I am in the process of implementing Single Sign-On (SSO) across multiple sites and am intending on introducing a shared header. Two of the sites follow the same 'main site' navigation where as others have their own navigation system.

I was planning on having all the sites featured in the top with the current site being highlighted. However, I have been told this is bad practice because there will be two links to the same site every time in one instance. Additionally a concern has been raised about the scalability of this - ways to introduce new sites without limited header space.

In the long term I know navigational work needs to be done to bring the sites together, in the short term is it bad practice to have some duplication with one link at a time to bring the sites together?

The alternative would be to leave out the navigational element and have login / view profile & logout only.

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    Please don't use abbreviations that not everybody may be familiar with, or may have different meanings in different contexts. Commented Sep 3, 2012 at 11:18
  • I don't agree that you shouldn't use abbreviations at all (although it's always good practice to expand your abbreviations where possible). If you don't understand the abbreviation you're clearly not going to be able to understand the question, so move on. It probably would help to add a tag to the question to clearly show that it's a bit technical / web development / HTML / SEO related though... Commented Sep 3, 2012 at 11:22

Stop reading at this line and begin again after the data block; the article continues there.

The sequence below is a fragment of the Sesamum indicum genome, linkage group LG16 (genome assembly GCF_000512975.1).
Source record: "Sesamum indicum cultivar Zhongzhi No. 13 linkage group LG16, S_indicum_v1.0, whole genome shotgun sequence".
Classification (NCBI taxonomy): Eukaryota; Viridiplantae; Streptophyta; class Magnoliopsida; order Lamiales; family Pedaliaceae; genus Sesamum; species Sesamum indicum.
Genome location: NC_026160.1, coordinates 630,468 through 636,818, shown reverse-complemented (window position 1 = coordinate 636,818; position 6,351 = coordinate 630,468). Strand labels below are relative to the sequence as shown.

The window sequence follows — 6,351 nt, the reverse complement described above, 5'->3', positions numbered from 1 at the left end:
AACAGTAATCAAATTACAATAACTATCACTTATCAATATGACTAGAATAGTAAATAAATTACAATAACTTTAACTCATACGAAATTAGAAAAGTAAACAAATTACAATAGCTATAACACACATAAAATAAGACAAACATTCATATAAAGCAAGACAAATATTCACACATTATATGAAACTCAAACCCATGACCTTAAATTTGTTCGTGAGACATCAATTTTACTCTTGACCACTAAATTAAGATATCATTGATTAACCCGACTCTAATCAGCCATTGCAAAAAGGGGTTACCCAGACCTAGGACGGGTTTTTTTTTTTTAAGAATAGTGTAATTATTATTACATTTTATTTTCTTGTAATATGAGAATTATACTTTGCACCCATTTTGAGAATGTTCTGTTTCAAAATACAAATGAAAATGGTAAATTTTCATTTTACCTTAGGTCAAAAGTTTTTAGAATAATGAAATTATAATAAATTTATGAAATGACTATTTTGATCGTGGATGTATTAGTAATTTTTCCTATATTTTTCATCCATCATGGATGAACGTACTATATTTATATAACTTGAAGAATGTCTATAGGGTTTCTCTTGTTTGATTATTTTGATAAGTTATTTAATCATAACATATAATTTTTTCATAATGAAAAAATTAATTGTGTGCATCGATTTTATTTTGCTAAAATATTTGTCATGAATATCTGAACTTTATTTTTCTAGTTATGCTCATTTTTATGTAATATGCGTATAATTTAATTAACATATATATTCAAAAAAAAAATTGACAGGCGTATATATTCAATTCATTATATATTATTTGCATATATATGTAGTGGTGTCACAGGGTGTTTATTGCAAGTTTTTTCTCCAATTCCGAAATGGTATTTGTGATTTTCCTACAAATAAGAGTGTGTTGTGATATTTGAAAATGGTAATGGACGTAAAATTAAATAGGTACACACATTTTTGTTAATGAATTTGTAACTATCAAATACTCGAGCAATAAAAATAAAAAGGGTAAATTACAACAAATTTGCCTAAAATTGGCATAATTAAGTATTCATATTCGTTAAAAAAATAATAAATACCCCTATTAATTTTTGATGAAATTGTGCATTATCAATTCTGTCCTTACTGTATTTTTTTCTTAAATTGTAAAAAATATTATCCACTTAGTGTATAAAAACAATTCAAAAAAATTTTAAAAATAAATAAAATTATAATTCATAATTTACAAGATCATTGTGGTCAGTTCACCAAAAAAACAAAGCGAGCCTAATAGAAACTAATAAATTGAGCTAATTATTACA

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    @RobinWinslow That's not really a fair comment. Abbreviations and acronyms may vary across different cultures or users. The first time you you an acronym you should introduce it alongside the full text as per my question edit above. Just assuming that everyone will know it is just arrogant and unhelpful.
    – JonW
    Commented Sep 3, 2012 at 11:39
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    What is this, jump-on-the-newbie day? Give brakes a break (as it were). Commented Sep 3, 2012 at 12:44
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    Anyway, I don't really see any problems with link duplication. Commented Sep 3, 2012 at 12:46

2 Answers 2


What you described, with a list of all sites at the top with the current site highlighted, sounds perfectly sensible. I've worked on a couple of single sign-on and multi-site projects. I'd say the most important thing is to keep the navigation for switching between sites easily distinguishable from the navigation within each site. You need to make the hierarchy very clear. Also make sure that the nav for switching between sites is persistent and visually consistent throughout.

  • +1 for "switching between sites easily distinguishable from the navigation within each site" Commented Sep 4, 2012 at 13:24

I've been briefly looking into downside of having two links to the same place in a web page, and it doesn't seem to me like there's anything that wrong with it. I don't think it impacts on Search-Engine Optimisation (SEO) at all. The only thing I found was this - saying it can muddle up your analytics a bit but that's not the biggest problem: http://www.savio.no/blogg/a/102/how-to-track-multiple-links-to-the-same-url-automatically-in-google-analytics

However, I do think having a navigation at the top to take you to a different site can be confusing because people could get it confused with the main site nav.

You'll notice your situation is very similar to Stack Overflow who have loads of sites and put them all in the footer (scroll down). You could do that. I also like the way Mozilla do it, with the pull-down "Mozilla" button at the top (effectively putting the "footer" at the top of the page).

I don't know if there is a definite best practice for this, just decide which you think is neatest and go with it.

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